(392g) Triple Light Chain Antibodies in Thiomabs | AIChE

(392g) Triple Light Chain Antibodies in Thiomabs


ThioMabs are recombinant monoclonal antibodies that have been engineered to have a point mutation by replacing one amino acid residue with cysteine. Antibody-drug conjugates (ADC) for targeted chemotherapeutics can be formed by attaching cytotoxic drugs of interest via a maleimide functional group to these residues. Chinese Hamster Ovary (CHO) stable cell lines have been developed for the production of ThioMabs in suspension cell culture.

During cell culture, the additional ThioMab cysteine residues are usually capped with cysteine or glutathione from the media. However, in some cases ThioMabs composed of two heavy chains (HC) and three light chains (LC) have also been found. These antibodies, known as Triple Light Chain Antibodies (3LC), are formed due to an improperly capped engineered cysteine that disulfide bonds to an extra LC. In this work, the underlying causes for the formation of these 3LC antibodies in CHO cell lines were studied.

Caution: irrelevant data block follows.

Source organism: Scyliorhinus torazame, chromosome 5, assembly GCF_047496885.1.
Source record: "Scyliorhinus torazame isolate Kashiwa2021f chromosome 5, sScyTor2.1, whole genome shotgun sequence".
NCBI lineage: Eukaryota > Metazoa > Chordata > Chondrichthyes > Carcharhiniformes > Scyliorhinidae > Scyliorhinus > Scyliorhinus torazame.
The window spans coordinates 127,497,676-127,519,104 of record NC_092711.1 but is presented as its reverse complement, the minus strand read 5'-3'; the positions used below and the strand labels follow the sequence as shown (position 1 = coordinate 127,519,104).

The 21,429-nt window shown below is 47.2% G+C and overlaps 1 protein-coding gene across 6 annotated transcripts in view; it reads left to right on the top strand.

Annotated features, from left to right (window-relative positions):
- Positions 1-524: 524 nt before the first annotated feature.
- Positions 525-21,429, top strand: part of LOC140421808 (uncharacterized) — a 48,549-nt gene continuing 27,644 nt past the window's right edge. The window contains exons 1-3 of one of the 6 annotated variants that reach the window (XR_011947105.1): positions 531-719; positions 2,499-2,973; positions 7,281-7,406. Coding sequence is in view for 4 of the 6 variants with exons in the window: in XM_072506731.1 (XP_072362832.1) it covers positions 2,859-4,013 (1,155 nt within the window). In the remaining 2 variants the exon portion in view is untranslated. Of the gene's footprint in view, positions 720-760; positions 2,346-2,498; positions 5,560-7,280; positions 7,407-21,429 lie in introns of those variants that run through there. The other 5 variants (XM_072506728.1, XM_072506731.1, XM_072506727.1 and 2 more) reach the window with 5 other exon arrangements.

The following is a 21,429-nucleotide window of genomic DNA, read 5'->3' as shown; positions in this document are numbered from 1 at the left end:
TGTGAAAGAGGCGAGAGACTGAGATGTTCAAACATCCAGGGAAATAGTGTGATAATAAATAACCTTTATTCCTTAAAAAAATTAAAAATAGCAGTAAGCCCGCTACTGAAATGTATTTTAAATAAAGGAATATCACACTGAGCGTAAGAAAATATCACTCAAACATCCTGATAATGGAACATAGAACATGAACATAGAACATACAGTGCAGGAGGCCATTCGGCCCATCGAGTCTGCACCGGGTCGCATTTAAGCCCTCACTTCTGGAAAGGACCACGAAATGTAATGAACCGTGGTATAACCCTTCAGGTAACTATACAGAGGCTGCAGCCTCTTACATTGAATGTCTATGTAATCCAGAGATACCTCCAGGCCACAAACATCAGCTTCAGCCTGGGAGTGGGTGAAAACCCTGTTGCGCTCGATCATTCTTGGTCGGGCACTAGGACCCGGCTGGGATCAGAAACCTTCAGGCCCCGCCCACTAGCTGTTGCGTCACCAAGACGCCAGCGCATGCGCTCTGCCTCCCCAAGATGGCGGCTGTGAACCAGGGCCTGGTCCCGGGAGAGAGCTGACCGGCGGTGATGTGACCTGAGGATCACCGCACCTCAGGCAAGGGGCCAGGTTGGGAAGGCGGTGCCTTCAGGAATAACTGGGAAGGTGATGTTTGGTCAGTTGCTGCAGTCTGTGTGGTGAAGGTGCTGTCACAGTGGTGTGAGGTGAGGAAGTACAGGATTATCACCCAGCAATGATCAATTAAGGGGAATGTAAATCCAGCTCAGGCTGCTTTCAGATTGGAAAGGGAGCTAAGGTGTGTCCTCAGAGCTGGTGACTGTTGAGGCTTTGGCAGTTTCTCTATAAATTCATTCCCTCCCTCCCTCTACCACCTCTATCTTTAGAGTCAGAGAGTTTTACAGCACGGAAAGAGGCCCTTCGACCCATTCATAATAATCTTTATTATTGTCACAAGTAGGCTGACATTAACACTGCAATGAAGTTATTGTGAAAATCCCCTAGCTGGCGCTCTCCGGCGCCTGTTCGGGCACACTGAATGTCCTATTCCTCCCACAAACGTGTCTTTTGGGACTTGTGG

Stable cell lines expressing several types of ThioMabs were cultured in suspension in shake flasks with a temperature shift after 24-72 hours, and harvested after 14 days. The Harvest Cell Culture Fluid (HCCF) was analyzed for titer and percentage of 3LC antibodies. Additionally, cell lysates were analyzed for mRNA levels and protein expression for light and heavy chains. Correlations between LC/HC mRNA ratio, free LC expression, concentrations of capping agents and 3LC levels were determined.

Methods for decreasing 3LC formation were also investigated. Analyses of the impact of cell culture conditions such as temperature and pH on decreasing amount of 3LC yielded cell-line specific results. Addition of extra cysteine to the cell culture fluid for facilitating the capping process of ThioMabs was evaluated and it was found to decrease 3LC levels in a time-dependent manner.